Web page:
Einstein may have been wrong about the speed of light, new theory suggests
Albert Einstein was, undoubtedly, a genius. But it turns out he might have been wrong about one thing.
Professors João Magueijo of Imperial College London and and Niayesh Afshordi of the University of Waterloo in Canada are challenging Einstein's belief that the speed of light is a constant — the basis of his Theory of General Relativity. According to the Guardian, Magueijo and Afshordi have new plans to test a theory that suggests light moved at an infinite speed at the start of the universe.
If they succeed in proving their theory, their findings could offer new answers to questions about the Big Bang's effects many scientists already thought they'd settled. Their tests will measure the fluctuations in readings of the cosmic microwave background, which provides a so-called "spectral index" documenting the "oldest light in the universe," according to Forbes. It all comes down to one crucial number: 0.96478 on the spectral index.
"We can say what the fluctuations in the early universe would have looked like, and these are the fluctuations that grow to form planets, stars and galaxies," Afshordi told the Guardian.
Prominent cosmologist Stephen Hawking has attempted to explain the conditions of the early universe with the theory of inflation, according to which the universe experienced a brief period of massive expansion. Magueijo and Afshordi's theory on the speed of light rejects inflation altogether, which scientists might not be so willing to accept.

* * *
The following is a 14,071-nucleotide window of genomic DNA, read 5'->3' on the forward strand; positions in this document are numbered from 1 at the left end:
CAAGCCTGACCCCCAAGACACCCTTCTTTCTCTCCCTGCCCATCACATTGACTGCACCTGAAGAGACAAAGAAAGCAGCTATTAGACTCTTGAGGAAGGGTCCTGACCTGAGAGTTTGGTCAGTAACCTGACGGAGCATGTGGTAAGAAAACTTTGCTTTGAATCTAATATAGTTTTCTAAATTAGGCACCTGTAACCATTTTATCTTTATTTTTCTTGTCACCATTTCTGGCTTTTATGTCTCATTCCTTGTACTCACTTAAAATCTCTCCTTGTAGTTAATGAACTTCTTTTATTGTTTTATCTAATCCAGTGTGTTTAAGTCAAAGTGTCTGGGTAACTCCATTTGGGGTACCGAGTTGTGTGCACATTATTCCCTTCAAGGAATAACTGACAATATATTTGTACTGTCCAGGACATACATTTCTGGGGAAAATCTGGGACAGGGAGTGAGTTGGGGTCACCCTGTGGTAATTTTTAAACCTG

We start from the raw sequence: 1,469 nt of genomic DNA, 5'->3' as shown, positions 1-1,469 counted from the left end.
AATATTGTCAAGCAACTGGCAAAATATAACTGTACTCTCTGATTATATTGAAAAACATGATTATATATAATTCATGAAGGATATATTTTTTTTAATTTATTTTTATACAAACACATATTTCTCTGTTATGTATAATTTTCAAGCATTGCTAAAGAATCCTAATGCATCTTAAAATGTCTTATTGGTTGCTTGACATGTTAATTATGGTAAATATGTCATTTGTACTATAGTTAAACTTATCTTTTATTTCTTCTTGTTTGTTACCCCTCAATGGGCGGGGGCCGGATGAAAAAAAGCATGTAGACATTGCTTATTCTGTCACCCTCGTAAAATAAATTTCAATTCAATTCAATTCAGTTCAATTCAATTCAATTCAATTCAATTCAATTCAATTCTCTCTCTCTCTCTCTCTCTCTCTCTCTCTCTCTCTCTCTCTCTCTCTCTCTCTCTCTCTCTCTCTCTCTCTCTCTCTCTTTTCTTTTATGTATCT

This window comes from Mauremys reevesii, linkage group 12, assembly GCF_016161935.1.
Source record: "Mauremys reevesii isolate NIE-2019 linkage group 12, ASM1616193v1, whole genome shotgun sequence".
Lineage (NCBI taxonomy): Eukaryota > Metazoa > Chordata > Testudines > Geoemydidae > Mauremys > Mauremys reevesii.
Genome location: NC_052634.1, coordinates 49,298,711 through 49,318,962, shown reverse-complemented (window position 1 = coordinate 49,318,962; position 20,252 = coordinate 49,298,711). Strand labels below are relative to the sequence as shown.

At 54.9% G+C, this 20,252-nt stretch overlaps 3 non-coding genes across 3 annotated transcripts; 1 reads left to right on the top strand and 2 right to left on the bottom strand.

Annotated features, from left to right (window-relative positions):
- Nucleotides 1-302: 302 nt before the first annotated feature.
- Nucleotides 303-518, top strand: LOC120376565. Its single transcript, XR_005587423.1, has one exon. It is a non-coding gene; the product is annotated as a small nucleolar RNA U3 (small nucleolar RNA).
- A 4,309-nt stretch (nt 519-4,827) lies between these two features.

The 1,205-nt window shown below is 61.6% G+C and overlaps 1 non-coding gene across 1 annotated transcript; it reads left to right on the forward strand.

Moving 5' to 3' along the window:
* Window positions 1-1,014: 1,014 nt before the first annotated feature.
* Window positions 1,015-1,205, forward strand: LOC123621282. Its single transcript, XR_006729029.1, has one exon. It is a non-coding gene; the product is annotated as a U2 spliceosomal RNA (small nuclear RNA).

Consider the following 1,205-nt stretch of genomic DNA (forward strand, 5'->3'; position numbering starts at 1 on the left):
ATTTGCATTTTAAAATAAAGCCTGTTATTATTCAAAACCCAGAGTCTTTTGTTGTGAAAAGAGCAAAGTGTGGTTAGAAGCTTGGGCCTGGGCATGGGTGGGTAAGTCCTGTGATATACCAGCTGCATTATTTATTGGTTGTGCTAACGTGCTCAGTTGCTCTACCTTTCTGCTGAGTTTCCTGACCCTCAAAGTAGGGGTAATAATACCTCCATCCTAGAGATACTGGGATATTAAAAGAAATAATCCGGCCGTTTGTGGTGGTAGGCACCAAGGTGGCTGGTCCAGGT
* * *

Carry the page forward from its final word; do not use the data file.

"The predictions of inflation developed by Stephen Hawking and others more than 30 years ago have been tested by cosmological observations and faced those tests remarkably well," David Marsh, a senior research associate at Cambridge University told the Guardian. "Many scientists regard inflation as a simple and elegant explanation of the origin of galaxies in the universe."
What's more, Ashfordi noted that inflation is difficult to disprove: It's always possible to "fine tune it" to explain away any discrepancies.
Magueijo said there's no better time to put their theory to the test.
"The theory, which we first proposed in the late-1990s, has now reached a maturity point — it has produced a testable prediction," Magueijo told Forbes. If his and Ashfordi's observations result in the 0.96478 spectral index figure, he added, "it could lead to a modification of Einstein's Theory of Gravity."
From there, the possibilities are infinite.